I am writing to express my gratitude to the National Endowment for the Humanities for awarding us a new grant entitled “Perseus on the Web: Preparing for the Next Thirty Years.” We will receive just under $348,881 for this project, which is scheduled to run from July 2023 through June 2026.
Development for what would become Perseus began at Harvard in 1985, with our first grant support from an equipment grant provided by Xerox Corporation. David A. Smith created the first initial web version of Perseus at Tufts in 1995. This new NEH grant will be active, and most of our planned development will be completed by 2025, marking thirty years since the first web version of Perseus. Looking to the next thirty years is an ambitious goal, and advances in fields such as AI may lead us to move beyond systems like Perseus. Nevertheless, David Mimno designed the first version of Perseus on which most users depend, Perseus 4.0 (“the Perseus Hopper”), twenty years ago in 2003.
A month ago, I posted about the soft release of an initial version of what we are calling Perseus 6.0. That work will continue through August of this year. Our goals are to finally transition from Perseus 4.0, “the Perseus Hopper.” By the end of summer 2023, we hope that Perseus 6.x will include the remaining key features from Perseus 4.0 (such as support for commentaries and dictionaries) as well as the scalability of Perseus 5.0 (“the Scaife Viewer”) and the new capabilities introduced in Perseus 6.0 (“Beyond Translation”), such as treebanks, aligned translations, metrical visualizations, improved linking from commentaries and lexica, new geospatial visualizations, and integration with IIIF.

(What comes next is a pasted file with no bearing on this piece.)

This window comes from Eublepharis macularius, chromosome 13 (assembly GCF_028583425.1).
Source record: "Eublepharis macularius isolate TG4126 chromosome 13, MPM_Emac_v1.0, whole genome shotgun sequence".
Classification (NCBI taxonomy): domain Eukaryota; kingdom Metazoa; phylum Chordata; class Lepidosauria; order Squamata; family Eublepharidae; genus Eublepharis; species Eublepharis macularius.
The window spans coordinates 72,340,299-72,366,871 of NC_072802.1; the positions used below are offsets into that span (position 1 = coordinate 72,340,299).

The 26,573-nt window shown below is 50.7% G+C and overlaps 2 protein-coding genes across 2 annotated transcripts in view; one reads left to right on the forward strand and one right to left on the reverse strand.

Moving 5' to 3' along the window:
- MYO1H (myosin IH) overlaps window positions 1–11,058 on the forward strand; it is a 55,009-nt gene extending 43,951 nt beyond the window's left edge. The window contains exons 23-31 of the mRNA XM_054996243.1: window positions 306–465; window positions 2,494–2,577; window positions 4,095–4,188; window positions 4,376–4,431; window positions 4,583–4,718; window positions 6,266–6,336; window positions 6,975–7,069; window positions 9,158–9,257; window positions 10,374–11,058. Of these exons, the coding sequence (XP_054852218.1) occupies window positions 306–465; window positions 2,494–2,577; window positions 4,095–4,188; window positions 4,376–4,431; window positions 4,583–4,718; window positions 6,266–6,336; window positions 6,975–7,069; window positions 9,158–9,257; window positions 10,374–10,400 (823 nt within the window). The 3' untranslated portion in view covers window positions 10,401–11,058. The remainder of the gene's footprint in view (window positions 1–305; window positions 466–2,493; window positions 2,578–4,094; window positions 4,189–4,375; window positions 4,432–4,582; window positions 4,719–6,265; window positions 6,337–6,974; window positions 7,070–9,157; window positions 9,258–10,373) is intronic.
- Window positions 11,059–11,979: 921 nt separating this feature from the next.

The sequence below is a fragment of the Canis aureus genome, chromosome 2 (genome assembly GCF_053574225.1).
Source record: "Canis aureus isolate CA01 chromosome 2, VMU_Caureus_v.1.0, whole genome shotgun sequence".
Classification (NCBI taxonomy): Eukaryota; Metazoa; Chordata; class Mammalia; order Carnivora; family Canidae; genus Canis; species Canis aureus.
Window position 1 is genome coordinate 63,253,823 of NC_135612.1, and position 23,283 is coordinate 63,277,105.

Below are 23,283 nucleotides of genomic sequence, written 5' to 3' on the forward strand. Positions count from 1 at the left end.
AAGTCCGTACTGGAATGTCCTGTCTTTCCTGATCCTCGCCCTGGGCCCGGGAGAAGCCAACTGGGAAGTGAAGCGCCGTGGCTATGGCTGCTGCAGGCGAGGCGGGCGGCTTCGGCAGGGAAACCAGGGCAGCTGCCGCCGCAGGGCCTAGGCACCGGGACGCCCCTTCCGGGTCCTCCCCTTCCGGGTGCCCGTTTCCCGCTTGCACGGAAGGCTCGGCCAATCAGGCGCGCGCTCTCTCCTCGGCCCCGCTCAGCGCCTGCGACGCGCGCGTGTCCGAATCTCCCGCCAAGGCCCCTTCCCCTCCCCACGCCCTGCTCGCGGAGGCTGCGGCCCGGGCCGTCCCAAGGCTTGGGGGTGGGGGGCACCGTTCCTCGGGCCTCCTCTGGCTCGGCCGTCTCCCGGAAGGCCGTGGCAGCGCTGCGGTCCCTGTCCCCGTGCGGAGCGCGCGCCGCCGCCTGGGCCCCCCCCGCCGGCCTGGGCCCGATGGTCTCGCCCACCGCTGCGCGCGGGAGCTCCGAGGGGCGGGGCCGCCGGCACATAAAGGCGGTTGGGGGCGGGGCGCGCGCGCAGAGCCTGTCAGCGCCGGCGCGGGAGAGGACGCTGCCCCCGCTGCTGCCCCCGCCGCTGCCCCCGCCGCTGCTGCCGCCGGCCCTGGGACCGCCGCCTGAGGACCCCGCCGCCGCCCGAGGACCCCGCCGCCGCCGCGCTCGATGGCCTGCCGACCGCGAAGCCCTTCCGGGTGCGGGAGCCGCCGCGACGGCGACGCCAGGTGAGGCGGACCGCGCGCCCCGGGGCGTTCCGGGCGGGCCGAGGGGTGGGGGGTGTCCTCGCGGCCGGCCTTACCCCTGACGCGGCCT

This new grant will enable us to build upon the new, more modern codebase and general architecture. We will have more to say about that in the coming months. The bottom line, though, is that as we finish up work on a production version of Perseus 6, we are already in a position to begin planning for Perseus 7 in 2025 or 2026.